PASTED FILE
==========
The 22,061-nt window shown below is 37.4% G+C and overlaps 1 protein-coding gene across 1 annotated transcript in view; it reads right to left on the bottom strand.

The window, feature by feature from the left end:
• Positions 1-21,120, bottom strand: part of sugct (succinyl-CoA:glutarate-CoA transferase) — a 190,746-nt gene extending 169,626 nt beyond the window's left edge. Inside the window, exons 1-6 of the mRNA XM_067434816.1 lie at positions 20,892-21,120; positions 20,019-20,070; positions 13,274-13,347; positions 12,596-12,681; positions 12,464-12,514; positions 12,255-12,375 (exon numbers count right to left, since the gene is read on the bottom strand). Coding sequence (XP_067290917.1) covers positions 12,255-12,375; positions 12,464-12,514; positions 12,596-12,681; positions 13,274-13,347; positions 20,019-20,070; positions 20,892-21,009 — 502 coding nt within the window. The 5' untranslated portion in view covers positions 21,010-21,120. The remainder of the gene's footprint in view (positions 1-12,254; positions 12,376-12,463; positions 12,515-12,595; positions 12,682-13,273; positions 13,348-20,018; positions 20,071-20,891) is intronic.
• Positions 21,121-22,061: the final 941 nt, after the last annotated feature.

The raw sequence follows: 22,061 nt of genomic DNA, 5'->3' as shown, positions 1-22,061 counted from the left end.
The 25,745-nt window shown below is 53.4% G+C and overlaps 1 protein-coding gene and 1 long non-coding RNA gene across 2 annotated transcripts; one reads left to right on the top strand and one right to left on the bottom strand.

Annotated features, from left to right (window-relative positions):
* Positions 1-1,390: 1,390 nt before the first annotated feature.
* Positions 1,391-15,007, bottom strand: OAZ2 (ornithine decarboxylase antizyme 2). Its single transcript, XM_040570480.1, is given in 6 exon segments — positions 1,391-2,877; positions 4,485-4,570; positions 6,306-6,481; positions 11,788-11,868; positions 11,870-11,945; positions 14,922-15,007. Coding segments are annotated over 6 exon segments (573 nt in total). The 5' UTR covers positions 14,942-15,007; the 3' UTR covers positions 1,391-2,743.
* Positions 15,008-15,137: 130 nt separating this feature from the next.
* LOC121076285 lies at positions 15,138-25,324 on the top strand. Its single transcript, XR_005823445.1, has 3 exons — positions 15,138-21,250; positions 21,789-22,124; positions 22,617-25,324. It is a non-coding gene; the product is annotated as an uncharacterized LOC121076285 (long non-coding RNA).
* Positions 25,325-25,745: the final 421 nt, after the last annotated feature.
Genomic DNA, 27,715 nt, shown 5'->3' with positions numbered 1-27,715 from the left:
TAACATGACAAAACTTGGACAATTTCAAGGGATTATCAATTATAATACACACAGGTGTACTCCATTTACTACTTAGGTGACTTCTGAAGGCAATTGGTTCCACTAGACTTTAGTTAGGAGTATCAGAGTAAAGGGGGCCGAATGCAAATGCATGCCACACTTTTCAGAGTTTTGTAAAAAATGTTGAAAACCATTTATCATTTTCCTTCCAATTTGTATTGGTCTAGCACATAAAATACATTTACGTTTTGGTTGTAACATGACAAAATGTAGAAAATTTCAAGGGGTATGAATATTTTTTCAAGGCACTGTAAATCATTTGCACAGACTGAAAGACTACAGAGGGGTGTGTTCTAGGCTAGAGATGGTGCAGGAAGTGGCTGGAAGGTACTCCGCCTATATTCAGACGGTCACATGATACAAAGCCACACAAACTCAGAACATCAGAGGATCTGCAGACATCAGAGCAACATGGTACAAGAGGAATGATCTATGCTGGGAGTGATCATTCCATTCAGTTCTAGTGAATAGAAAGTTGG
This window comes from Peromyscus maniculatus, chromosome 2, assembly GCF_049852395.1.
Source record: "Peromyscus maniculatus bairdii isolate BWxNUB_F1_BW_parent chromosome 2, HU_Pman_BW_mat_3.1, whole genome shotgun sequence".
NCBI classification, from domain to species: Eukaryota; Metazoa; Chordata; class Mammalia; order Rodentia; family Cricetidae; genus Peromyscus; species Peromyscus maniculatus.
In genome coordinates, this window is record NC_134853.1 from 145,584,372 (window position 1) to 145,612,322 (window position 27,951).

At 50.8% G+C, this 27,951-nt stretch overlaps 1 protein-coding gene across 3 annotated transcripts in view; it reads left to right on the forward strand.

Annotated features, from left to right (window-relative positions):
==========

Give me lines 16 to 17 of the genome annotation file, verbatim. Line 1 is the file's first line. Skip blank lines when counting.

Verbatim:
Source record: "Peromyscus maniculatus bairdii isolate BWxNUB_F1_BW_parent chromosome 2, HU_Pman_BW_mat_3.1, whole genome shotgun sequence".
NCBI classification, from domain to species: Eukaryota; Metazoa; Chordata; class Mammalia; order Rodentia; family Cricetidae; genus Peromyscus; species Peromyscus maniculatus.